Disease in the Trees: A scientist searches for the cause of a mangrove die-off

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Ryann Rossi, PhD Candidate, NC State University Ryann Rossi is a Ph.D. Candidate at North Carolina State University who studies mangrove disease in The Bahamas. She has partnered with KSLOF to incorporate her research on mangrove disease into our Mangrove Education & Restoration Program. The following is a summary of the research she and her collaborators have done to date.


Mangrove Education and Restoration Blog

Mangrove ecosystems are important coastal habitats. They protect inland areas from storms by breaking waves and capturing sediment. Mangrove creeks also provide excellent habitat for many important species we rely on for food and recreation, such as Nassau Grouper, Spiny Lobster, and Bonefish. Loss of mangrove ecosystems is detrimental for humans and marine species that rely on them. There are many factors, both abiotic (salinity, hydrology) and biotic (insect grazing, disease) that may contribute to mangrove die-off.

Human impacts are often cited as the most likely cause of mangrove loss. However, we have found some locations of mangrove loss that do not seem to be the result of direct human impacts such as development. Instead, we noticed that mangroves were subjected to plant disease and what appeared to be insect grazing. We wanted to know the importance of insects and plant disease in this mangrove die-off and whether they might interact. To find this out, we designed two experiments.

Mangrove die-off location on Abaco Island, The Bahamas, The Marls.
The die-off we have been studying is located on Abaco Island in The Bahamas in a location known as The Marls (indicated by star), the same island KSLOF runs their Bahamas Awareness of Mangroves (B.A.M.) mangrove education and restoration program.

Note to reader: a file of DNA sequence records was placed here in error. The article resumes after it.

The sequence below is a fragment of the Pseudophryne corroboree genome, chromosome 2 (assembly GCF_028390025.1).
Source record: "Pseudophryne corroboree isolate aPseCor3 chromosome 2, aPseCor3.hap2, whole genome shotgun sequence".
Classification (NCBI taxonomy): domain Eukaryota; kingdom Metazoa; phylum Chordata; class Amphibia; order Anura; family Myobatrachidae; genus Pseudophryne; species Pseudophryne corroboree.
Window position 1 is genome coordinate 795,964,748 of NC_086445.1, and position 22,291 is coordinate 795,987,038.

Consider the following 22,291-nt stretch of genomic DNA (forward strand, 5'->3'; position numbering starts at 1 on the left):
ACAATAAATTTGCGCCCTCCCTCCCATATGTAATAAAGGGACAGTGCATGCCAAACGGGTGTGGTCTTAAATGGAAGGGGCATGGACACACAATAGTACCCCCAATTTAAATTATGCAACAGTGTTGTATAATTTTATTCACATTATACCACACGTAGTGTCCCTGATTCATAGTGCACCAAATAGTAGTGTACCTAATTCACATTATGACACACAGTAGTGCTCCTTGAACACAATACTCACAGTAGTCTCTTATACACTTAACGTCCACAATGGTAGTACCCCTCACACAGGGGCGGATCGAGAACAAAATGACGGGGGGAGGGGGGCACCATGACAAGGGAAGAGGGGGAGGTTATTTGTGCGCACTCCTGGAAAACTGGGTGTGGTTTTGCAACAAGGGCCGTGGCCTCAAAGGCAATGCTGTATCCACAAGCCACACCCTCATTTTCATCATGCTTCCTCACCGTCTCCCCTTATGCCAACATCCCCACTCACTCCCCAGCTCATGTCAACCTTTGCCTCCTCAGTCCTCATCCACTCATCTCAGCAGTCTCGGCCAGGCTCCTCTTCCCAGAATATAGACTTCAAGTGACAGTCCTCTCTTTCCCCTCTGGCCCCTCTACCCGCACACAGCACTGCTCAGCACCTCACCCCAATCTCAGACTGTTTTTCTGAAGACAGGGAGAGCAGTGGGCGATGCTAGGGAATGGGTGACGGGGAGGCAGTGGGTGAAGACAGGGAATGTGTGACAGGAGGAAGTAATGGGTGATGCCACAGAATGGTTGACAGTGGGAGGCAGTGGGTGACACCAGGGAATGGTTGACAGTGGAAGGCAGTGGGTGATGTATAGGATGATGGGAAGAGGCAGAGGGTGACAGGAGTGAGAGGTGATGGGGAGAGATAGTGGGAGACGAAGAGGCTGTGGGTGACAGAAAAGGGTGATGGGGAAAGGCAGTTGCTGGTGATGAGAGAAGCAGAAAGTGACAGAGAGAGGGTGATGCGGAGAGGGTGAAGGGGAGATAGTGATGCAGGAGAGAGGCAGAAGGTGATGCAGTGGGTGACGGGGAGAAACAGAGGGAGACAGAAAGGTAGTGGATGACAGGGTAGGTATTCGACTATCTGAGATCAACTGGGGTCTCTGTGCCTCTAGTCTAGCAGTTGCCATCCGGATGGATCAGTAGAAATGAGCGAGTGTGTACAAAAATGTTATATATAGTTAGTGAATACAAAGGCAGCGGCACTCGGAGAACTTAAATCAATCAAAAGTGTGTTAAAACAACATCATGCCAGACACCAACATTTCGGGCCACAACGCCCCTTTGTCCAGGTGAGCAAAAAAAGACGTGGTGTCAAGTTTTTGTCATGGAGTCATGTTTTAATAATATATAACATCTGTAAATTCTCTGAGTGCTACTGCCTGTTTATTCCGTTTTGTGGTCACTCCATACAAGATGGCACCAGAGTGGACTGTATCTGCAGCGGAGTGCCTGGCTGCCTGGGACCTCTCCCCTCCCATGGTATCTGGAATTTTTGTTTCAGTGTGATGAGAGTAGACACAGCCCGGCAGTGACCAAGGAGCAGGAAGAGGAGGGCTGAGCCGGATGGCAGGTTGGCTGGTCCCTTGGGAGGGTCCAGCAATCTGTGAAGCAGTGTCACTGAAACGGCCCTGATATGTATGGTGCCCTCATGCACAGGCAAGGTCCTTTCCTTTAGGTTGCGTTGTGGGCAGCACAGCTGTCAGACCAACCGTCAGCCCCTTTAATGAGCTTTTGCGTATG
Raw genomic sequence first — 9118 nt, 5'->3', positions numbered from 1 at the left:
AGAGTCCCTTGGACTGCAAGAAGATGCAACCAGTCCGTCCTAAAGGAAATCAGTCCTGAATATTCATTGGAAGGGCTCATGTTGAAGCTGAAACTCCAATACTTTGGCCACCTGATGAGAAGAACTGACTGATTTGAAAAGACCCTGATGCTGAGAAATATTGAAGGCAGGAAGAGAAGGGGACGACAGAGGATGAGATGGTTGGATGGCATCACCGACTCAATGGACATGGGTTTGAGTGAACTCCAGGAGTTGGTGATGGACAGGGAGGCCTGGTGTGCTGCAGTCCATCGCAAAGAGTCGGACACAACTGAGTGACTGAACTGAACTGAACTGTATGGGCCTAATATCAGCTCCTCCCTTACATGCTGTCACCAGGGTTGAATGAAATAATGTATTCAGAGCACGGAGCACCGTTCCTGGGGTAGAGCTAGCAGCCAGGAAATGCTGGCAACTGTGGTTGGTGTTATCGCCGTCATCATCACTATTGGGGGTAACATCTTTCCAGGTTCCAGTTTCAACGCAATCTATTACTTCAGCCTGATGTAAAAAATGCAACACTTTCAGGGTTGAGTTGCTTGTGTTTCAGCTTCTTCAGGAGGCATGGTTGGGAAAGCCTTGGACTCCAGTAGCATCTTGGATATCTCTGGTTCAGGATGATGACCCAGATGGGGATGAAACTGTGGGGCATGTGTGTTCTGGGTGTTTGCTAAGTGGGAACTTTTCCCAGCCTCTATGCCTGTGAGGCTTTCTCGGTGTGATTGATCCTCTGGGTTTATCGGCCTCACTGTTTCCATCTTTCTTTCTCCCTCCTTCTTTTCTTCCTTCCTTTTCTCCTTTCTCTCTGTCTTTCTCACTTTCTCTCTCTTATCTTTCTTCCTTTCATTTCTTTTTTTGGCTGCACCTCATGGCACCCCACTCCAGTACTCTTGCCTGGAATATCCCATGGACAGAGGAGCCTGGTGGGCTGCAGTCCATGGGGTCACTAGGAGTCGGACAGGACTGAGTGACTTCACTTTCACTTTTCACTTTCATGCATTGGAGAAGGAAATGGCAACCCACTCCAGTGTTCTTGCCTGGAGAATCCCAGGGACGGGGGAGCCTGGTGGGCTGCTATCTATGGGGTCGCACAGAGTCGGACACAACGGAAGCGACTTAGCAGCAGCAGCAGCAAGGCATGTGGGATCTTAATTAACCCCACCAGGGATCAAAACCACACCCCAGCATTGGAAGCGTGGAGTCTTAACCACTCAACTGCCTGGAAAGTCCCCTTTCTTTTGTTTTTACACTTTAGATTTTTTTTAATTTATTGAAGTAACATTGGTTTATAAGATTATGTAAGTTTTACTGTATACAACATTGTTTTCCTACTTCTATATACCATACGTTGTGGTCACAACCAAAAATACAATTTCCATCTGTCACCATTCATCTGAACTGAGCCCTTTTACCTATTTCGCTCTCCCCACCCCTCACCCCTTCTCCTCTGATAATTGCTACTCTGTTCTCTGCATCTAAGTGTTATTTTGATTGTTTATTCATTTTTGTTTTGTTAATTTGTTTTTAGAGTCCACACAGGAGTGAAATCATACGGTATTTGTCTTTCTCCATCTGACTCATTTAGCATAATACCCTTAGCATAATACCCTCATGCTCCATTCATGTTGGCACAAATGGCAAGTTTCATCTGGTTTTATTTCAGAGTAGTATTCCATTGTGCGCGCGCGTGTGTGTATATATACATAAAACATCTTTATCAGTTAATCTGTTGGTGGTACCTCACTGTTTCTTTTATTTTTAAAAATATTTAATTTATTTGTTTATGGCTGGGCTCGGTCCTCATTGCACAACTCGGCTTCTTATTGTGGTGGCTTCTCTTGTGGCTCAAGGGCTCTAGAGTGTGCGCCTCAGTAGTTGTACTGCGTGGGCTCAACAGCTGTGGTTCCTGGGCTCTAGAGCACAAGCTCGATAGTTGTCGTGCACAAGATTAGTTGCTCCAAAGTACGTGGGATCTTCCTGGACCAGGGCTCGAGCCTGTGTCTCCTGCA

First, we designed an experiment to test how important insects were in the mangrove die-off. We put cages around single mangrove trees to exclude large insects such as crickets. From this experiment, we found that insects alone do not play a big role in mangrove die-off. Next, we set up an experiment to investigate whether there was an interaction between plant disease and insect grazing. To do this, we mimicked grazed leaves using scissors and recorded the development of lesions over a 28-day period. We found that mimicked grazed leaves had more leaf area covered by lesions than control leaves suggesting that disease and insect grazing may interact in the die-off area.

Top panel: Image of insect exclusion experiment cage and image of mimicked grazed leaf next to control leaf. Bottom panel: Image of a disease leaf and a cricket known to consume mangrove leaves.
Top panel: Image of insect exclusion experiment cage and image of mimicked grazed leaf next to control leaf. Bottom panel: Image of a disease leaf and a cricket known to consume mangrove leaves.

To determine the importance of disease in the die-off, we have done surveys across the island to determine disease incidence while also collecting leaves to perform DNA analysis and grow the pathogen in culture. So far, we know that the pathogen is a fungus and we suspect it is a species of Pestalotiopsis fungi. To confirm this, we need to collect more samples and perform experiments in the lab to confirm that the fungus does cause disease.

By partnering with KSLOF, we will be able to collect more samples to confirm what is causing disease. Students in The Bahamas and Jamaica will perform disease surveys in mangroves and will also learn common techniques in plant pathology such as isolating fungi from diseased leaves and growing them in culture. These activities will provide new data regarding pathogens in mangroves and will be used to help confirm the species of fungi we suspect is the pathogen. At the same time, these activities will support teaching STEM while also creating awareness about mangroves and threats posed to them.

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